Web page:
The latest of official employment statistics show that the UK labour market remains in a robust state, with the proportion of people in work rising to yet another record high.
Data from the Labour Force Survey showed that the number of people in work rose by 137,000 during the three months to May 2018. As a result, the overall employment rate (the proportion of 16– 64-year-olds in work) rose to 75.7%, the highest figure since comparable records began in 1971.
The data also showed that the number of people unemployed stood at 1.41 million in the three months to May, 12,000 fewer than in the previous three-month period. This left the unemployment rate at 4.2%, down from 4.5% a year earlier and the joint lowest level since 1975.
Despite the strong employment data, the modest growth in pay levels that had been evident over the past year appears to have stalled. Average weekly earnings, excluding bonuses, rose by 2.7% in the three months to May compared to the same period a year earlier, down from 2.8% in the previous three-month period. This was the second consecutive monthly decline in this measure of wage growth.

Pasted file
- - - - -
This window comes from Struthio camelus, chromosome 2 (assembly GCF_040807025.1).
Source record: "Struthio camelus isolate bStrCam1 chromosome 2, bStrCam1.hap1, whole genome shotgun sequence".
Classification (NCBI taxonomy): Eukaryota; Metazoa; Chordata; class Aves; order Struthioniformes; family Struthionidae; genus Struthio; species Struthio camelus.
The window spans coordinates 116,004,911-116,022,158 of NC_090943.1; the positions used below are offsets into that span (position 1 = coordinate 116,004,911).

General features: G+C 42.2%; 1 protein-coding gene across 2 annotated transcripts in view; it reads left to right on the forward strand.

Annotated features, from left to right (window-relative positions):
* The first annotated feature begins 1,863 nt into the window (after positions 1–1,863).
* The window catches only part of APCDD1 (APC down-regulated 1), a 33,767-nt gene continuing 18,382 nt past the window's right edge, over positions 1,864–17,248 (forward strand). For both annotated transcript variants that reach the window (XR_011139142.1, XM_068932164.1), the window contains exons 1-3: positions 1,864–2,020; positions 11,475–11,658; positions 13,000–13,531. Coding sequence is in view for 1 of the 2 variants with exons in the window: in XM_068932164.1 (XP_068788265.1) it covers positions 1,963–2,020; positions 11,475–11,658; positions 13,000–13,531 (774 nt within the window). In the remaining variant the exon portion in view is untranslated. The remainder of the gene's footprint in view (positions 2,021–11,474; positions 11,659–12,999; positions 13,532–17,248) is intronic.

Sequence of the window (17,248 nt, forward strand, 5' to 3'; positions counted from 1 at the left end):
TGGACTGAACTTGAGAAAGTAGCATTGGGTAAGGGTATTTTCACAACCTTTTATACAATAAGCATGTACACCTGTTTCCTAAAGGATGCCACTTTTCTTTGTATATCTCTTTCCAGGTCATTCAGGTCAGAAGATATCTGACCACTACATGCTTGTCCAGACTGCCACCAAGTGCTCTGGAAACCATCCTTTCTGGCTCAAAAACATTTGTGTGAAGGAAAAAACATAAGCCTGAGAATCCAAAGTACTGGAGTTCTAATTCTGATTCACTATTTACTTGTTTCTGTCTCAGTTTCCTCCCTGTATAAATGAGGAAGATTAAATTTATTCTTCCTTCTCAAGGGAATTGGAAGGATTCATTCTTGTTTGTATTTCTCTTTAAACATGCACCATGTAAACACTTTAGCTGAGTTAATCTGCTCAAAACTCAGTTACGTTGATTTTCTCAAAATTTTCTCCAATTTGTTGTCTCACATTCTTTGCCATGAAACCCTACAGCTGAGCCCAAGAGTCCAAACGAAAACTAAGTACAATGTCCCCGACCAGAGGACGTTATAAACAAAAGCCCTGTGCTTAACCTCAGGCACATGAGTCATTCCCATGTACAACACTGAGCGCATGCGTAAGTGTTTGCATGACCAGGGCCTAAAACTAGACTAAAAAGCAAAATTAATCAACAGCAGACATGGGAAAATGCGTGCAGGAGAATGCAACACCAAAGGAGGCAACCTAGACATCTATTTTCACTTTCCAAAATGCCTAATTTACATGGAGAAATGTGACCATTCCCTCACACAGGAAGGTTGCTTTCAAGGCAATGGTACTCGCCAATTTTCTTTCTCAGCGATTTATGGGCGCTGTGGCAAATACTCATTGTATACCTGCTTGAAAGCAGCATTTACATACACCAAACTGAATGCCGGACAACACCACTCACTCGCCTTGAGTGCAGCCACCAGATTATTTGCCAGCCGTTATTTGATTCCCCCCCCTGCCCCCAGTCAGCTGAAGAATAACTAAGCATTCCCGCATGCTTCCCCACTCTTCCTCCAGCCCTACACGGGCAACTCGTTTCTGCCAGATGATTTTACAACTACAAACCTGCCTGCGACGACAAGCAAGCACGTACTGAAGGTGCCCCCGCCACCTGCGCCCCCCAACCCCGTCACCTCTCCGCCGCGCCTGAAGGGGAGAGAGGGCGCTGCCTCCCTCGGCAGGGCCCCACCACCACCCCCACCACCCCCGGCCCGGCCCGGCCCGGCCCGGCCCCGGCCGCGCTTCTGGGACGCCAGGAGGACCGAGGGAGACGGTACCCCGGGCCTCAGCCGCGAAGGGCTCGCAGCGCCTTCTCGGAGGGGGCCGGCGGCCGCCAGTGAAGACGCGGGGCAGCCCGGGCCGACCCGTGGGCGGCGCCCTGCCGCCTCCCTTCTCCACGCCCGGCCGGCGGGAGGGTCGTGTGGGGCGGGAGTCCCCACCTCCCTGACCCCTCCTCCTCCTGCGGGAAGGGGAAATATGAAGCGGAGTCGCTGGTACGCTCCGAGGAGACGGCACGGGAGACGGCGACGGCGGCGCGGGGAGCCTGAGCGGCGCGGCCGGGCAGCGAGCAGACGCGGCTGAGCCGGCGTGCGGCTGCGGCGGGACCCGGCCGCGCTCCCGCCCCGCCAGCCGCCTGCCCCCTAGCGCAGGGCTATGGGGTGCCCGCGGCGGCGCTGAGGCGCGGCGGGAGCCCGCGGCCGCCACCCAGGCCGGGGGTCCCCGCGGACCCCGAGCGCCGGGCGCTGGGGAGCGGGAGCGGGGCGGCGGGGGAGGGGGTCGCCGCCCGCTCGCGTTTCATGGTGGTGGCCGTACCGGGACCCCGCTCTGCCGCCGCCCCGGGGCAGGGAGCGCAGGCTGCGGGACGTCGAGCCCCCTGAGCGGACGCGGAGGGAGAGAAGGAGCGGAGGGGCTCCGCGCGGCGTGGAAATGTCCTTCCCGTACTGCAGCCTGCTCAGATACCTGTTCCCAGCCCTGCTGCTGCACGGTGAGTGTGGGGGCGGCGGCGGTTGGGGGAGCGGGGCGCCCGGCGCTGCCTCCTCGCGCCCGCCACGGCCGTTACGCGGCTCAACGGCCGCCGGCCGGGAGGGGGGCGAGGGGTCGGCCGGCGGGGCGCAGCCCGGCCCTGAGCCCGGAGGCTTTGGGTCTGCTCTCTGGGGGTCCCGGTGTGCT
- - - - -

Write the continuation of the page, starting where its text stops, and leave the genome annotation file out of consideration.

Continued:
A moderation in in inflationary pressures across the year does at least mean that wages are still currently rising at a faster pace than prices. And the recent announcement that the government is lifting its seven- year public-sector pay cap will see around a million public sector workers bene t from bigger pay rises in the coming year.
In some respects, the recent decline in wage growth may also partly be a statistical anomaly reflecting the unusually large pay awards made a year earlier. However, while this may be the case, the data does still suggest that an era of inflation-busting wage increases is unlikely to be imminent.
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